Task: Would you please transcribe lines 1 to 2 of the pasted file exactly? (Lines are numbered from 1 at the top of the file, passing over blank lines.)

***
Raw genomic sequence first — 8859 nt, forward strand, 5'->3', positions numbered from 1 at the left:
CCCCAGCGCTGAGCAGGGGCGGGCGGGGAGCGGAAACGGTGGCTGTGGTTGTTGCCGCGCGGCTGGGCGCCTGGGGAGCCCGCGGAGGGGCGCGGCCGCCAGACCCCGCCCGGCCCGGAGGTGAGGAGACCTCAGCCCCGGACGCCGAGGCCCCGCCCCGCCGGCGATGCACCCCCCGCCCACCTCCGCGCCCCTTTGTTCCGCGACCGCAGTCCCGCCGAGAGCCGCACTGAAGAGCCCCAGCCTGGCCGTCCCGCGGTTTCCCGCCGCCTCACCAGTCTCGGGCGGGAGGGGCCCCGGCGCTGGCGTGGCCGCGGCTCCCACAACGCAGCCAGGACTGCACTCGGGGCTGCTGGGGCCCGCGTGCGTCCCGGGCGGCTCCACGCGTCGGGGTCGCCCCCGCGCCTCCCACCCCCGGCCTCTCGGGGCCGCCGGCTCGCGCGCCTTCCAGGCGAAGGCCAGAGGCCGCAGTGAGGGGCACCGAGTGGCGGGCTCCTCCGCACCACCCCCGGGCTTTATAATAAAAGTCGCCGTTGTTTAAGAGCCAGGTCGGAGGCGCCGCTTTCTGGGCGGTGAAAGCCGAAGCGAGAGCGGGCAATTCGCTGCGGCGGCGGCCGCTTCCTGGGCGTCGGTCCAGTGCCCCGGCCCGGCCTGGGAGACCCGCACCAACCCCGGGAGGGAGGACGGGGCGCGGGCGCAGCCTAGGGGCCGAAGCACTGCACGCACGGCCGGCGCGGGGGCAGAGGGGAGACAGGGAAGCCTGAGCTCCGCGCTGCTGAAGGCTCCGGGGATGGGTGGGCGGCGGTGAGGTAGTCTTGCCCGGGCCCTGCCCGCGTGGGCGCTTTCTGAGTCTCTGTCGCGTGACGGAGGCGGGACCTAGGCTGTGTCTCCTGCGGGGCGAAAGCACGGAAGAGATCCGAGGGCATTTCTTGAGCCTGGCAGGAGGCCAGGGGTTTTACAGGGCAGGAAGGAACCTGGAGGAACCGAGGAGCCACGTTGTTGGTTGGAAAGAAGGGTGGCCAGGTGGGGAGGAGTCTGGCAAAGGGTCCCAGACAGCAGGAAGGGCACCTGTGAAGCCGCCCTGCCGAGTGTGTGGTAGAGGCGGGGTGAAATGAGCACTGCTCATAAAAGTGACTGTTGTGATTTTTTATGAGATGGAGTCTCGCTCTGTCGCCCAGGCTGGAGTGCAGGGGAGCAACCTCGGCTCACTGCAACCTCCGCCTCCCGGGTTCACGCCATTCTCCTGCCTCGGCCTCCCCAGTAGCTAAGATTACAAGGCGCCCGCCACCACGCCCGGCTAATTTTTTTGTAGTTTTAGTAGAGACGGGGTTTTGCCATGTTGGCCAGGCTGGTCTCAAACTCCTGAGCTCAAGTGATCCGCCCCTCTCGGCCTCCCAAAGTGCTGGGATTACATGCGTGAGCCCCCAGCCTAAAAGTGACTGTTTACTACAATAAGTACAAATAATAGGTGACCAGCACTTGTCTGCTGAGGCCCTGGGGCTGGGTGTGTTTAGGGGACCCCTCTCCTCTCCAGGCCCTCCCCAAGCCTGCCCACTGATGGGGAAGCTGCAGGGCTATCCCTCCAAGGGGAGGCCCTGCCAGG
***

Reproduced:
Raw genomic sequence first — 8859 nt, forward strand, 5'->3', positions numbered from 1 at the left:
CCCCAGCGCTGAGCAGGGGCGGGCGGGGAGCGGAAACGGTGGCTGTGGTTGTTGCCGCGCGGCTGGGCGCCTGGGGAGCCCGCGGAGGGGCGCGGCCGCCAGACCCCGCCCGGCCCGGAGGTGAGGAGACCTCAGCCCCGGACGCCGAGGCCCCGCCCCGCCGGCGATGCACCCCCCGCCCACCTCCGCGCCCCTTTGTTCCGCGACCGCAGTCCCGCCGAGAGCCGCACTGAAGAGCCCCAGCCTGGCCGTCCCGCGGTTTCCCGCCGCCTCACCAGTCTCGGGCGGGAGGGGCCCCGGCGCTGGCGTGGCCGCGGCTCCCACAACGCAGCCAGGACTGCACTCGGGGCTGCTGGGGCCCGCGTGCGTCCCGGGCGGCTCCACGCGTCGGGGTCGCCCCCGCGCCTCCCACCCCCGGCCTCTCGGGGCCGCCGGCTCGCGCGCCTTCCAGGCGAAGGCCAGAGGCCGCAGTGAGGGGCACCGAGTGGCGGGCTCCTCCGCACCACCCCCGGGCTTTATAATAAAAGTCGCCGTTGTTTAAGAGCCAGGTCGGAGGCGCCGCTTTCTGGGCGGTGAAAGCCGAAGCGAGAGCGGGCAATTCGCTGCGGCGGCGGCCGCTTCCTGGGCGTCGGTCCAGTGCCCCGGCCCGGCCTGGGAGACCCGCACCAACCCCGGGAGGGAGGACGGGGCGCGGGCGCAGCCTAGGGGCCGAAGCACTGCACGCACGGCCGGCGCGGGGGCAGAGGGGAGACAGGGAAGCCTGAGCTCCGCGCTGCTGAAGGCTCCGGGGATGGGTGGGCGGCGGTGAGGTAGTCTTGCCCGGGCCCTGCCCGCGTGGGCGCTTTCTGAGTCTCTGTCGCGTGACGGAGGCGGGACCTAGGCTGTGTCTCCTGCGGGGCGAAAGCACGGAAGAGATCCGAGGGCATTTCTTGAGCCTGGCAGGAGGCCAGGGGTTTTACAGGGCAGGAAGGAACCTGGAGGAACCGAGGAGCCACGTTGTTGGTTGGAAAGAAGGGTGGCCAGGTGGGGAGGAGTCTGGCAAAGGGTCCCAGACAGCAGGAAGGGCACCTGTGAAGCCGCCCTGCCGAGTGTGTGGTAGAGGCGGGGTGAAATGAGCACTGCTCATAAAAGTGACTGTTGTGATTTTTTATGAGATGGAGTCTCGCTCTGTCGCCCAGGCTGGAGTGCAGGGGAGCAACCTCGGCTCACTGCAACCTCCGCCTCCCGGGTTCACGCCATTCTCCTGCCTCGGCCTCCCCAGTAGCTAAGATTACAAGGCGCCCGCCACCACGCCCGGCTAATTTTTTTGTAGTTTTAGTAGAGACGGGGTTTTGCCATGTTGGCCAGGCTGGTCTCAAACTCCTGAGCTCAAGTGATCCGCCCCTCTCGGCCTCCCAAAGTGCTGGGATTACATGCGTGAGCCCCCAGCCTAAAAGTGACTGTTTACTACAATAAGTACAAATAATAGGTGACCAGCACTTGTCTGCTGAGGCCCTGGGGCTGGGTGTGTTTAGGGGACCCCTCTCCTCTCCAGGCCCTCCCCAAGCCTGCCCACTGATGGGGAAGCTGCAGGGCTATCCCTCCAAGGGGAGGCCCTGCCAGG